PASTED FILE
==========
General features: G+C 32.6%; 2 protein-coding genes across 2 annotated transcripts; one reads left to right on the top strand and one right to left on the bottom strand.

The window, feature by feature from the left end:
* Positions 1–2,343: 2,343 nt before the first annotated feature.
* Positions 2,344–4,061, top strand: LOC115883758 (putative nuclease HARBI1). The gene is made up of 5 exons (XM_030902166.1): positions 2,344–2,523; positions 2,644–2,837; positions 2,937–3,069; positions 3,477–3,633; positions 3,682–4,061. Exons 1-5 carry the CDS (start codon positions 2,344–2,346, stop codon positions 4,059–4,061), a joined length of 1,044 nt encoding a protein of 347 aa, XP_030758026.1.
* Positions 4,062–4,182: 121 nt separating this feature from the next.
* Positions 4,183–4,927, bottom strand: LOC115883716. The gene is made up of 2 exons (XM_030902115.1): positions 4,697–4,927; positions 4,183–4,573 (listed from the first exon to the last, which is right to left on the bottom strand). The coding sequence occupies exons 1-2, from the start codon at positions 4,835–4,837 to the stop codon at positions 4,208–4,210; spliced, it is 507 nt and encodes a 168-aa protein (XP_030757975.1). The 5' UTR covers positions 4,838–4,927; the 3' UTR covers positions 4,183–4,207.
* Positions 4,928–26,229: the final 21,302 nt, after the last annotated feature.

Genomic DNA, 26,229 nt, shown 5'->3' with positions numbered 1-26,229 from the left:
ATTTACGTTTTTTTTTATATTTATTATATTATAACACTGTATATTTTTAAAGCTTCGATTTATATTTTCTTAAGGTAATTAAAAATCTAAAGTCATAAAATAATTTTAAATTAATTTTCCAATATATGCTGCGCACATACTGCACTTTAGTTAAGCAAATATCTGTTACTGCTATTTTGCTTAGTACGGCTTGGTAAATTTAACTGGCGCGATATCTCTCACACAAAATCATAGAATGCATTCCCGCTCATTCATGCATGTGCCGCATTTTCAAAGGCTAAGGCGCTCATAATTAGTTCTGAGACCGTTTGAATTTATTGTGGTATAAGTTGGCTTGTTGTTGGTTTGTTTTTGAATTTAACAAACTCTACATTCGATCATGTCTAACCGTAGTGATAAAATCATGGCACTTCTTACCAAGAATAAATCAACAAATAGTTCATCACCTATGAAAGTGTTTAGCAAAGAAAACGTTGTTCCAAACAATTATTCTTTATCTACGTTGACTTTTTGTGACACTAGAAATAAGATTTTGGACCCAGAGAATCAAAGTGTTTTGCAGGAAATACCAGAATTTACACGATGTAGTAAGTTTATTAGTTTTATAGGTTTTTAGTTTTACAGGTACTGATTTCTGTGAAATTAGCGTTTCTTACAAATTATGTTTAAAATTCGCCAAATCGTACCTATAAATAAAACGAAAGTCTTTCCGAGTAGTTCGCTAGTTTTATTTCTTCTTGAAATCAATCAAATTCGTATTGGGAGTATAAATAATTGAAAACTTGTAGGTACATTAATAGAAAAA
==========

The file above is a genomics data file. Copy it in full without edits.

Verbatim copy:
General features: G+C 32.6%; 2 protein-coding genes across 2 annotated transcripts; one reads left to right on the top strand and one right to left on the bottom strand.

The window, feature by feature from the left end:
* Positions 1–2,343: 2,343 nt before the first annotated feature.
* Positions 2,344–4,061, top strand: LOC115883758 (putative nuclease HARBI1). The gene is made up of 5 exons (XM_030902166.1): positions 2,344–2,523; positions 2,644–2,837; positions 2,937–3,069; positions 3,477–3,633; positions 3,682–4,061. Exons 1-5 carry the CDS (start codon positions 2,344–2,346, stop codon positions 4,059–4,061), a joined length of 1,044 nt encoding a protein of 347 aa, XP_030758026.1.
* Positions 4,062–4,182: 121 nt separating this feature from the next.
* Positions 4,183–4,927, bottom strand: LOC115883716. The gene is made up of 2 exons (XM_030902115.1): positions 4,697–4,927; positions 4,183–4,573 (listed from the first exon to the last, which is right to left on the bottom strand). The coding sequence occupies exons 1-2, from the start codon at positions 4,835–4,837 to the stop codon at positions 4,208–4,210; spliced, it is 507 nt and encodes a 168-aa protein (XP_030757975.1). The 5' UTR covers positions 4,838–4,927; the 3' UTR covers positions 4,183–4,207.
* Positions 4,928–26,229: the final 21,302 nt, after the last annotated feature.

Genomic DNA, 26,229 nt, shown 5'->3' with positions numbered 1-26,229 from the left:
ATTTACGTTTTTTTTTATATTTATTATATTATAACACTGTATATTTTTAAAGCTTCGATTTATATTTTCTTAAGGTAATTAAAAATCTAAAGTCATAAAATAATTTTAAATTAATTTTCCAATATATGCTGCGCACATACTGCACTTTAGTTAAGCAAATATCTGTTACTGCTATTTTGCTTAGTACGGCTTGGTAAATTTAACTGGCGCGATATCTCTCACACAAAATCATAGAATGCATTCCCGCTCATTCATGCATGTGCCGCATTTTCAAAGGCTAAGGCGCTCATAATTAGTTCTGAGACCGTTTGAATTTATTGTGGTATAAGTTGGCTTGTTGTTGGTTTGTTTTTGAATTTAACAAACTCTACATTCGATCATGTCTAACCGTAGTGATAAAATCATGGCACTTCTTACCAAGAATAAATCAACAAATAGTTCATCACCTATGAAAGTGTTTAGCAAAGAAAACGTTGTTCCAAACAATTATTCTTTATCTACGTTGACTTTTTGTGACACTAGAAATAAGATTTTGGACCCAGAGAATCAAAGTGTTTTGCAGGAAATACCAGAATTTACACGATGTAGTAAGTTTATTAGTTTTATAGGTTTTTAGTTTTACAGGTACTGATTTCTGTGAAATTAGCGTTTCTTACAAATTATGTTTAAAATTCGCCAAATCGTACCTATAAATAAAACGAAAGTCTTTCCGAGTAGTTCGCTAGTTTTATTTCTTCTTGAAATCAATCAAATTCGTATTGGGAGTATAAATAATTGAAAACTTGTAGGTACATTAATAGAAAAA